***To listen to the audio version of this blog post, scroll to the end of the post.
Don’t want to do a lot of prep for things you want kids to do during reading small groups? Assign one thing. To read. That’s it. Sometimes they can do an independent reading task that goes with the mini-lesson that was taught and other times they can just read.
During small group time, the kids in those groups need your full attention without interruptions.
So the kids that are doing independent reading during that time are not permitted to interrupt unless it’s an emergency. This means they need to be able to read by themselves successfully. They can’t just stop and ask you what a word says or means.
I’m going to share some ways to help them do that.
Teach How to Break Apart Multisyllabic Words
Around 2nd and 3rd grades, kids will begin to come across many multisyllabic words. They need strategies for how to break apart those big words as they read independently.
A strategy that I find very successful is what I call the spot and dot strategy. We spot the vowel sounds and dot them. Then we break them apart according to how many consonants there are between those vowel sounds.
For example, let’s look at the word magnificent. Between the vowel sounds a and i there are two consonants – g and – n. Those two consonants make separate sounds so we draw a line in between and make the first break there: mag/nificent
Then we look at the first and second i sounds. There is one consonant in between them – f. When there is one consonant we draw a line after the first vowel sound: mag/ni/ficent.
Finally, there is one consonant between the i and the e so we break it after the first vowel sound: mag/ni/fi/cent.
After breaking up the word, teach the child to sound each syllable and blend them together. This may take multiple tries the more syllables there are.
Kids can use this strategy as they read independently and come upon multisyllabic words.
Teach Mini-Lessons for Figuring Out Unknown Words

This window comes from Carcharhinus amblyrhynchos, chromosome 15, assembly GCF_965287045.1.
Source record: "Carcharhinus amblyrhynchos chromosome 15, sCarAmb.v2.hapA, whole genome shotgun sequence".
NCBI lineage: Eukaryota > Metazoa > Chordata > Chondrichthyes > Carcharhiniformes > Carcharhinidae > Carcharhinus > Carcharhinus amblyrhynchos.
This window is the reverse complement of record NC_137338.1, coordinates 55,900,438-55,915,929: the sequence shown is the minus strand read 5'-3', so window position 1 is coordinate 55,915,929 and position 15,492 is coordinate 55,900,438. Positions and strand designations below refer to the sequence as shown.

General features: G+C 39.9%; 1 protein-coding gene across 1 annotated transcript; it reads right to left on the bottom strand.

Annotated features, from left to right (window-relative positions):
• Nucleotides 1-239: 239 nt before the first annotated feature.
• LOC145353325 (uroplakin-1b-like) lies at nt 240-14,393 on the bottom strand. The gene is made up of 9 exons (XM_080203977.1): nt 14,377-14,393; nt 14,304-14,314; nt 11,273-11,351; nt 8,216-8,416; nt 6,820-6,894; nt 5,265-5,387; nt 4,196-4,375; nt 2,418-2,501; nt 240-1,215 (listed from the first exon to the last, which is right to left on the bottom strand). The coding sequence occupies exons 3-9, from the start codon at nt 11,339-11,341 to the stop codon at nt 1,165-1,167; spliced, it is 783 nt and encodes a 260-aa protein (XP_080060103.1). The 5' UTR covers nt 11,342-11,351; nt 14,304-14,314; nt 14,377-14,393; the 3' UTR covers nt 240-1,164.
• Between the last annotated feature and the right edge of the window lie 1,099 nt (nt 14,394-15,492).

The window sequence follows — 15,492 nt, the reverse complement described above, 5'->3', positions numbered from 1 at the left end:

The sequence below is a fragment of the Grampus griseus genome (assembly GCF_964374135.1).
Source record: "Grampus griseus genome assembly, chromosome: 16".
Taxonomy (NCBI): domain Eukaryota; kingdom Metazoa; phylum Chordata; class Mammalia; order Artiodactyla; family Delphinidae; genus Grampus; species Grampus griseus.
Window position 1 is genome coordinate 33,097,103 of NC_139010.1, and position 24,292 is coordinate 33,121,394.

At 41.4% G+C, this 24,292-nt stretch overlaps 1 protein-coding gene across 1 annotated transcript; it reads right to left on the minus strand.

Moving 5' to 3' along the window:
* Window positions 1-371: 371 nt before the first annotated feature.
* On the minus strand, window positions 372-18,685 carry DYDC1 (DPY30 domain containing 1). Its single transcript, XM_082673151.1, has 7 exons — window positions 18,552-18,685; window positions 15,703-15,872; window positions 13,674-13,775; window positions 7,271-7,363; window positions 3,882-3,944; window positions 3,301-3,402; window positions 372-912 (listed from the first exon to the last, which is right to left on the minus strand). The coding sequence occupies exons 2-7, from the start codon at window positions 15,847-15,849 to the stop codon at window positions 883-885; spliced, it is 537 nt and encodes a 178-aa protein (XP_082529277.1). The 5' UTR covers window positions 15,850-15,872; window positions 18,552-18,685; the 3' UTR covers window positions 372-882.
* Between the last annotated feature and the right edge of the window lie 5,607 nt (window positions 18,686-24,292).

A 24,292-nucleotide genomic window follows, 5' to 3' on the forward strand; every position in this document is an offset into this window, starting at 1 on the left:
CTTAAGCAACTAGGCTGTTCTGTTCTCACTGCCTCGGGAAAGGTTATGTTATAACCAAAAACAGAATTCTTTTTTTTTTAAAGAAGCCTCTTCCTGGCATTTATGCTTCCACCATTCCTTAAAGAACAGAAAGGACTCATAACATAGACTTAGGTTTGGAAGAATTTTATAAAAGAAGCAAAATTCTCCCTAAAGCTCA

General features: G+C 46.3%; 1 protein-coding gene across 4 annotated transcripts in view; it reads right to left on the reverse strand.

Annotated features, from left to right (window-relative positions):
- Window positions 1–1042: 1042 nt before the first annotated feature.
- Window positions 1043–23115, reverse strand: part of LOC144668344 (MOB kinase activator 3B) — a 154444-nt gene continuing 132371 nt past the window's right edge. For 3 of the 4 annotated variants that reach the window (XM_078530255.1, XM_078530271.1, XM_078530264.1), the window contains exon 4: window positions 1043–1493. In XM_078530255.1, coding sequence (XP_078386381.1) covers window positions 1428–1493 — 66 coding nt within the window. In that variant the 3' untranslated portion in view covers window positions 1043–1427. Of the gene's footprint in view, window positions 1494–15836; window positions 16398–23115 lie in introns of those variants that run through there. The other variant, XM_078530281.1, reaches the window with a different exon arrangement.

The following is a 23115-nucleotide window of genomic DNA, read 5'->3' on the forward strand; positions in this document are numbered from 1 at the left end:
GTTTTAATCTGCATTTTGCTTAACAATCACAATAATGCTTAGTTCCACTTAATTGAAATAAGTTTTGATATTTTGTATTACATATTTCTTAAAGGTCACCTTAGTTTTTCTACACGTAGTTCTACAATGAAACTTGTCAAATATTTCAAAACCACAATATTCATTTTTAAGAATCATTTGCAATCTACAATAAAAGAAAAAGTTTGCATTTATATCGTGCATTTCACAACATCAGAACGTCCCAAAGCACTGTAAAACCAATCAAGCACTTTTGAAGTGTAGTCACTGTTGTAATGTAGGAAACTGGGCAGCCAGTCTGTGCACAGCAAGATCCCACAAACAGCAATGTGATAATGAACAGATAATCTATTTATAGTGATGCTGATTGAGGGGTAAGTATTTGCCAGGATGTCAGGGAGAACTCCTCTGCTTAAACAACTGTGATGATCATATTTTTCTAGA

Being able to decode multisyllabic words goes hand in hand with figuring out unknown words.
After breaking apart a big word, it’s important for kids to understand its meaning. Teach mini-lessons on how to use context clues to understand word meaning.
If there are no context clues in the text, teach students how to use a dictionary whether it’s paperback or digital. The more word meanings kids know, the better their reading comprehension.
What To Do When Students Need More Assistance
Students may not be successful breaking apart a multisyllabic word or figuring out the meaning of a word by themselves.
Instead of interrupting your small group lesson, teach students to write the word on a sticky note or in their reading notebook and continue reading independently.
After small group is over, check in with students to see who needs assistance figuring out what a word says or means. This only has to take a couple of minutes and the next time they come upon those words they’ll most likely remember what it says or means.
Use an Online Dictionary
I mentioned earlier that kids can use a dictionary if their text doesn’t offer any context clues for a word.
If you’re comfortable letting kids use devices during independent reading time, they can pull up an online dictionary. Some of them allow you to click on a word and it reads it aloud.
This really supports student independence so they can be successful on their own and allows you to support other kids in the meantime.
If you’re worried about kids going to other websites during this time, you can set up one device specifically for looking up words. Place it in an area where you can observe as you conduct reading groups.
Literacy small groups is an important time that should be uninterrupted. Equally as important is independent reading time. Both work together in helping kids be successful readers.